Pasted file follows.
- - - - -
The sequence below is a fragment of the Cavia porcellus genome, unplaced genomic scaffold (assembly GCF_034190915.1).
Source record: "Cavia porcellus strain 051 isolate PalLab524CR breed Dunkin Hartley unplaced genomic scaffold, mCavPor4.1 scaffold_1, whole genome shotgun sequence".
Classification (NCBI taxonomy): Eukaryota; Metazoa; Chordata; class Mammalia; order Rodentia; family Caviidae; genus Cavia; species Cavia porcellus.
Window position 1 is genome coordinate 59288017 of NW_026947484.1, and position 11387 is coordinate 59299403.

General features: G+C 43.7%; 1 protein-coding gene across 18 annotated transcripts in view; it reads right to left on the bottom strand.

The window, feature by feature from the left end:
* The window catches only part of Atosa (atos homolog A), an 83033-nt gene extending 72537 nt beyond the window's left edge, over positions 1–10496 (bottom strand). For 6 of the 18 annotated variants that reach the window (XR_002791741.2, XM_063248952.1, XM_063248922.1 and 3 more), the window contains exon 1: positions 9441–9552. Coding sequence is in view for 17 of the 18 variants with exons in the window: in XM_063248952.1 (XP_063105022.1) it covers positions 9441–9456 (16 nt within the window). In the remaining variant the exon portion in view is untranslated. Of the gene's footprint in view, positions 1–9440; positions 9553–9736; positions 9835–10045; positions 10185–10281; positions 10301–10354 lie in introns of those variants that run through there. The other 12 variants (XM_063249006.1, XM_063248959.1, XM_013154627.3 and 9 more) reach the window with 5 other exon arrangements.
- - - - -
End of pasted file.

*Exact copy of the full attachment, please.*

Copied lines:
The sequence below is a fragment of the Cavia porcellus genome, unplaced genomic scaffold (assembly GCF_034190915.1).
Source record: "Cavia porcellus strain 051 isolate PalLab524CR breed Dunkin Hartley unplaced genomic scaffold, mCavPor4.1 scaffold_1, whole genome shotgun sequence".
Classification (NCBI taxonomy): Eukaryota; Metazoa; Chordata; class Mammalia; order Rodentia; family Caviidae; genus Cavia; species Cavia porcellus.
Window position 1 is genome coordinate 59288017 of NW_026947484.1, and position 11387 is coordinate 59299403.

General features: G+C 43.7%; 1 protein-coding gene across 18 annotated transcripts in view; it reads right to left on the bottom strand.

The window, feature by feature from the left end:
* The window catches only part of Atosa (atos homolog A), an 83033-nt gene extending 72537 nt beyond the window's left edge, over positions 1–10496 (bottom strand). For 6 of the 18 annotated variants that reach the window (XR_002791741.2, XM_063248952.1, XM_063248922.1 and 3 more), the window contains exon 1: positions 9441–9552. Coding sequence is in view for 17 of the 18 variants with exons in the window: in XM_063248952.1 (XP_063105022.1) it covers positions 9441–9456 (16 nt within the window). In the remaining variant the exon portion in view is untranslated. Of the gene's footprint in view, positions 1–9440; positions 9553–9736; positions 9835–10045; positions 10185–10281; positions 10301–10354 lie in introns of those variants that run through there. The other 12 variants (XM_063249006.1, XM_063248959.1, XM_013154627.3 and 9 more) reach the window with 5 other exon arrangements.